We exit the main road hard to the left, and at once Felin Fach Griffin appears in view. A large rust painted pub with signage on its side like a 50’s Americana truck stop, its frontage large, grand and imposing. It sits surrounded by the rolling peaks of the Brecon Beacons, with those peaks omnipresent with every look, every picture, from a lunch in a garden that shimmers like a Monet watercolour under the changing light. If this is God’s own country then the Brecon Beacons is where he came to do cardio on his day off. It’s breathtaking in every sense.
I decide from the off that I am going to like it. The staff have that ease I adore and whilst I can’t take pictures of the service like I can with the food, I should point out that the sense of hospitality will linger in my mind even longer than the dessert I’ll later get on to. We talk wine, they know wine, and when Claire gets her Gamay rosé I get a taster of a Greek wine cheaper than the French Pinot I initially considered. I take the Greek one. The money saved makes me order an additional dish. They’ve played a blinder.
The food is that concise, hyper-seasonal, hyper-regional pub food that is underplayed by the description and delivers in spades. The chef is ex Tom Kerridge, ex Nigel Haworth, and both are here in spirit. It’s robust manly cooking but it’s also elegant and feminine, the suit of armour revealed to be Sir Brianne of Tarth. Asparagus, fried egg, and wild mushrooms is the Beckham of dishes; basic in genetics but with pinpoint accuracy in delivery, its flourish of wild garlic mayo pinning the plate together. Same with the salt cod you look at and think you could do at home. It’s a half-truth. You’d try but you’d look at the salt needed and decide the recipe must be off before reducing it. You’d lose patience at drying out the tomatoes for hours at fifty degrees and your gribiche would lack the punch of acidity. This was pretty much perfect. A dish of Jersey Royals was all about the onions in truth and could have had any salad potato there. The onions were the only overtly cheffy thing of the day; charred, powdered, broth, leeky bits, spring oniony bits. Tasty but overworked. Saved by a clever use of cheese curds that anchors the dish into place.
A dish listed as homemade pork pie is really a large ploughman’s lunch; Caerphilly cheese, piccalilli, apple, salad, bread, and pig. The slice of pork pie is textbook; taupe pastry, seasoned meat from the unwanted bits, and a thick layer of jelly from Peppa Pig’s skeleton. Good enough to warrant the price by itself, a steal when the rest is taken into account. We get cheese on toast with a kind of HP sauce and more rashers of Peppa Pig, and pork rib eye, barbecued until the fat melts to warm lard. With this is a purée of blackened apple and a wedge of lettuce, barbecued also on one side, dressed in layers smarter than a Chelsea pensioner. There’s a garlicky mayo, pickled onions, radish, cornichons, perl las blue cheese, croutons, and spring onions, thatched in a salad of herbs including (from memory) chives, dill, and chervil. It’s my favourite garnish of the year. It’s nailed on one star cooking. It’s only fifteen pounds and fifty-bloody-pence. Put the petrol in the car. Go eat this now.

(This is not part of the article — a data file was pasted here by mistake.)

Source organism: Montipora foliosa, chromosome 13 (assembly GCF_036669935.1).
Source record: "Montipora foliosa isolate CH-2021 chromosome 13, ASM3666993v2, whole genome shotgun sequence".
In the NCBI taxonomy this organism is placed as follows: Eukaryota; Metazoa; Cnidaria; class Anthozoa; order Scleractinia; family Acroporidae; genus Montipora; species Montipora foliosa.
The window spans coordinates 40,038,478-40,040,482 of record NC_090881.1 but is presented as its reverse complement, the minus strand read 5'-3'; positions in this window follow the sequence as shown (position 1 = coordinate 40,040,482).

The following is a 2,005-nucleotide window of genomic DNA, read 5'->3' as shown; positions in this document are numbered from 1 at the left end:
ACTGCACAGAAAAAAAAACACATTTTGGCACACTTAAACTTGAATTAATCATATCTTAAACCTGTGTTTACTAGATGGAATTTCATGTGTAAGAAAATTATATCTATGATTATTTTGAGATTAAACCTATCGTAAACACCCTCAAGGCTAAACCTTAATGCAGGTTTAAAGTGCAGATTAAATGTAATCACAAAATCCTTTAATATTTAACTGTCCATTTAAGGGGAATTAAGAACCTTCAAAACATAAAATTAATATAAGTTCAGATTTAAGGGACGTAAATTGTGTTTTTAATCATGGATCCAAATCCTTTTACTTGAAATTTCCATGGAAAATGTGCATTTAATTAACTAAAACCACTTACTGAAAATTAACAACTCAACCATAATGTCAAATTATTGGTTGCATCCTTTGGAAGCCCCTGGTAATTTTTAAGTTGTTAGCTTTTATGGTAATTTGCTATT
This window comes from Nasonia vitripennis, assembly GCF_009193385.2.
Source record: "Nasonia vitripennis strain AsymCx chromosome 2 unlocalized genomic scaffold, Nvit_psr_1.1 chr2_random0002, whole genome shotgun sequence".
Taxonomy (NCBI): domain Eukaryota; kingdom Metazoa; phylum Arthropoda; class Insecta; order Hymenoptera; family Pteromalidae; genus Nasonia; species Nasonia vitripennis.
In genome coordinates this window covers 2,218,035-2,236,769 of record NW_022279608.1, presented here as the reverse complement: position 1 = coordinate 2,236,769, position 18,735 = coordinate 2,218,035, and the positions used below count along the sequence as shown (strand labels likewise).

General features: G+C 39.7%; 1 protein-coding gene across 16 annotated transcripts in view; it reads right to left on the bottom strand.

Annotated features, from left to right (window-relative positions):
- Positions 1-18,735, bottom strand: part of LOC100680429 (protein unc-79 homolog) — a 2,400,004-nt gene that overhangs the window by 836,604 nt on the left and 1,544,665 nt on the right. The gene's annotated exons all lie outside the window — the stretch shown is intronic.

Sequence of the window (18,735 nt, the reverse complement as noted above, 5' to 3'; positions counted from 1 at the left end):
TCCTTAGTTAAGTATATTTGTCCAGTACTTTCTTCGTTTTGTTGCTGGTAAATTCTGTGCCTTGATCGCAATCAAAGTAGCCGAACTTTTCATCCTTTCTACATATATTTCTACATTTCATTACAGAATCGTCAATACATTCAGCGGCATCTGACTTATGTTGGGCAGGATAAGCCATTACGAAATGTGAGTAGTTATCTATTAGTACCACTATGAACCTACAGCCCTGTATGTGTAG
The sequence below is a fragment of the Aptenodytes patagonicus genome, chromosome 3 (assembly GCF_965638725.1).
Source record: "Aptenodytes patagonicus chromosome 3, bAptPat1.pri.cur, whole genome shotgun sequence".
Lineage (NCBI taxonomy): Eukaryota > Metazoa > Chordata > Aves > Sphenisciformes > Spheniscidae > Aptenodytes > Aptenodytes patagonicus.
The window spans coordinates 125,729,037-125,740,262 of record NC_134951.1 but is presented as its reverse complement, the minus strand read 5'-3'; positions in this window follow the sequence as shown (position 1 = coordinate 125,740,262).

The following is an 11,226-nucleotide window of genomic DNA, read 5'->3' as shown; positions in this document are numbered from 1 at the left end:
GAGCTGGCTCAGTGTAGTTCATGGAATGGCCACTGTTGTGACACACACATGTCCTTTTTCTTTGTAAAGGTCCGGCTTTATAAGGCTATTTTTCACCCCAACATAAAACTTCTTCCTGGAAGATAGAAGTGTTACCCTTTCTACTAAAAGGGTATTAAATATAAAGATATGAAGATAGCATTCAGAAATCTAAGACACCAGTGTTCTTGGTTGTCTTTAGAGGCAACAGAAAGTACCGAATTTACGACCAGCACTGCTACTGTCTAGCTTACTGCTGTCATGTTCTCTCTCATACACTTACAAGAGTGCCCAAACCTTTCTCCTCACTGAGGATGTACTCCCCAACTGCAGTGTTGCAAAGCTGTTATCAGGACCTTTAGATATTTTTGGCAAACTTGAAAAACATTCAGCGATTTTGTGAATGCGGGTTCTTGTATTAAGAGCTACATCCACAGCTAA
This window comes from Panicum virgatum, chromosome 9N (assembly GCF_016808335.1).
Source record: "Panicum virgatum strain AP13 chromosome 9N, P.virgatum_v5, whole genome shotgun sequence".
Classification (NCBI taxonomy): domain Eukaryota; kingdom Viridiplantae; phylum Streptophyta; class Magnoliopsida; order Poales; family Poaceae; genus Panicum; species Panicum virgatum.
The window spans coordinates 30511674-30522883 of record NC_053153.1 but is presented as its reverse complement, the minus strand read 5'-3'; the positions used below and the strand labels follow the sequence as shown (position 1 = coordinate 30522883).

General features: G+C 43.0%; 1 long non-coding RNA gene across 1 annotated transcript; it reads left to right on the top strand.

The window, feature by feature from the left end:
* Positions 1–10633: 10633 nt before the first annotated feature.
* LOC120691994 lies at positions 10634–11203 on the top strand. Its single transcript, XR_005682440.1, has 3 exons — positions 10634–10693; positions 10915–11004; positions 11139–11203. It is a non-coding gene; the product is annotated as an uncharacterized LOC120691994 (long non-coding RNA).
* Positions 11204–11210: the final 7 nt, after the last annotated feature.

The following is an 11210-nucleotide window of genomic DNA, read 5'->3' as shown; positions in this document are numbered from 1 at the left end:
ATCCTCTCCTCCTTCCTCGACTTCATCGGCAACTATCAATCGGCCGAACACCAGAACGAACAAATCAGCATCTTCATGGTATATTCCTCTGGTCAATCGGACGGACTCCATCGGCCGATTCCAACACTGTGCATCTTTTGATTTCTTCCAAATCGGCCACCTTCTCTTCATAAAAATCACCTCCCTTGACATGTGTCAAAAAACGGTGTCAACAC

Dessert is maybe the best dish of all. A rhubarb trifle is so reminiscent of the Hand of Flowers it’s almost like I’m in Marlow again being told that Mr Kerridge doesn’t come outside the kitchen to meet customers. It’s your standard jelly, custard, cream combo, but the rhubarb jelly has been spiked with a little strawberry for brightness, and the custard is more vanilla than the sex life of two heterosexual fifty-year olds. The sorbet is undeniably rhubarb with lemon hiding in the background. Together it’s an orgy of spring, so comforting my therapist would charge £60 an hour to watch me eating it. It’s £7.50.
Lunch with two glasses of rosè and a carafe of red comes in at £92 before tip. It’s the David Dickinson of bargains, and we ordered too much. I loved it. The surroundings and the Welsh produce, and the food which is both wholesome and refined. After we drive over to Hills Brecon, whose burgers are rightly warranting a reputation as some of the best in Britain. After the usual niceties I get on to the lunch we’ve had; they smile kindly. It’s here I learn that I understand everything about Felin Fach Griffin except how to pronounce it.
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